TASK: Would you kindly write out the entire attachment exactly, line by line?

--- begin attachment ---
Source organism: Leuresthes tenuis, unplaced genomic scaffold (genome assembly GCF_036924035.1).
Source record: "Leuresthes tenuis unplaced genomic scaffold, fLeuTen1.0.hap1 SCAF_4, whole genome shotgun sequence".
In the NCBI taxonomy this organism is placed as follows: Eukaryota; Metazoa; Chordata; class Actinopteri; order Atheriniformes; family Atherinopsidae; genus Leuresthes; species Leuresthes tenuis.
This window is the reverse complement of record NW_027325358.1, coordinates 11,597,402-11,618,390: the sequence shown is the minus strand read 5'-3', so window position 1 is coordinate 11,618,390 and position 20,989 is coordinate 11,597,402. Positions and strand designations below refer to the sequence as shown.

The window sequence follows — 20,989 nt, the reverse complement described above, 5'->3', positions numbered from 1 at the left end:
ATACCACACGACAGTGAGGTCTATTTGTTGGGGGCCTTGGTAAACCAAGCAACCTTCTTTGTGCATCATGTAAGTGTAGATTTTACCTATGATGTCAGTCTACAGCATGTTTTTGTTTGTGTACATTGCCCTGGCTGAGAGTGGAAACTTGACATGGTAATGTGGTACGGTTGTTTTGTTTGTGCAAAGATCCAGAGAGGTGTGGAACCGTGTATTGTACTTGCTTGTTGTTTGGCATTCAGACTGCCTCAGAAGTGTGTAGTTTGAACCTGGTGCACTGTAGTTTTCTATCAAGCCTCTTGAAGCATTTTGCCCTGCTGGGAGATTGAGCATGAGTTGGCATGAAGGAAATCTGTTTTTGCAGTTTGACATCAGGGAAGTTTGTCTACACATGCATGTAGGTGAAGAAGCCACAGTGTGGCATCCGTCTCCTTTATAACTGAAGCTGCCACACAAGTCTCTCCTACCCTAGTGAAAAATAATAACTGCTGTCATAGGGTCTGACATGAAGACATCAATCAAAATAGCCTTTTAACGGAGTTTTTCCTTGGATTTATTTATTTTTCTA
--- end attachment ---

Source organism: Leuresthes tenuis, unplaced genomic scaffold (genome assembly GCF_036924035.1).
Source record: "Leuresthes tenuis unplaced genomic scaffold, fLeuTen1.0.hap1 SCAF_4, whole genome shotgun sequence".
In the NCBI taxonomy this organism is placed as follows: Eukaryota; Metazoa; Chordata; class Actinopteri; order Atheriniformes; family Atherinopsidae; genus Leuresthes; species Leuresthes tenuis.
This window is the reverse complement of record NW_027325358.1, coordinates 11,597,402-11,618,390: the sequence shown is the minus strand read 5'-3', so window position 1 is coordinate 11,618,390 and position 20,989 is coordinate 11,597,402. Positions and strand designations below refer to the sequence as shown.

The window sequence follows — 20,989 nt, the reverse complement described above, 5'->3', positions numbered from 1 at the left end:
ATACCACACGACAGTGAGGTCTATTTGTTGGGGGCCTTGGTAAACCAAGCAACCTTCTTTGTGCATCATGTAAGTGTAGATTTTACCTATGATGTCAGTCTACAGCATGTTTTTGTTTGTGTACATTGCCCTGGCTGAGAGTGGAAACTTGACATGGTAATGTGGTACGGTTGTTTTGTTTGTGCAAAGATCCAGAGAGGTGTGGAACCGTGTATTGTACTTGCTTGTTGTTTGGCATTCAGACTGCCTCAGAAGTGTGTAGTTTGAACCTGGTGCACTGTAGTTTTCTATCAAGCCTCTTGAAGCATTTTGCCCTGCTGGGAGATTGAGCATGAGTTGGCATGAAGGAAATCTGTTTTTGCAGTTTGACATCAGGGAAGTTTGTCTACACATGCATGTAGGTGAAGAAGCCACAGTGTGGCATCCGTCTCCTTTATAACTGAAGCTGCCACACAAGTCTCTCCTACCCTAGTGAAAAATAATAACTGCTGTCATAGGGTCTGACATGAAGACATCAATCAAAATAGCCTTTTAACGGAGTTTTTCCTTGGATTTATTTATTTTTCTA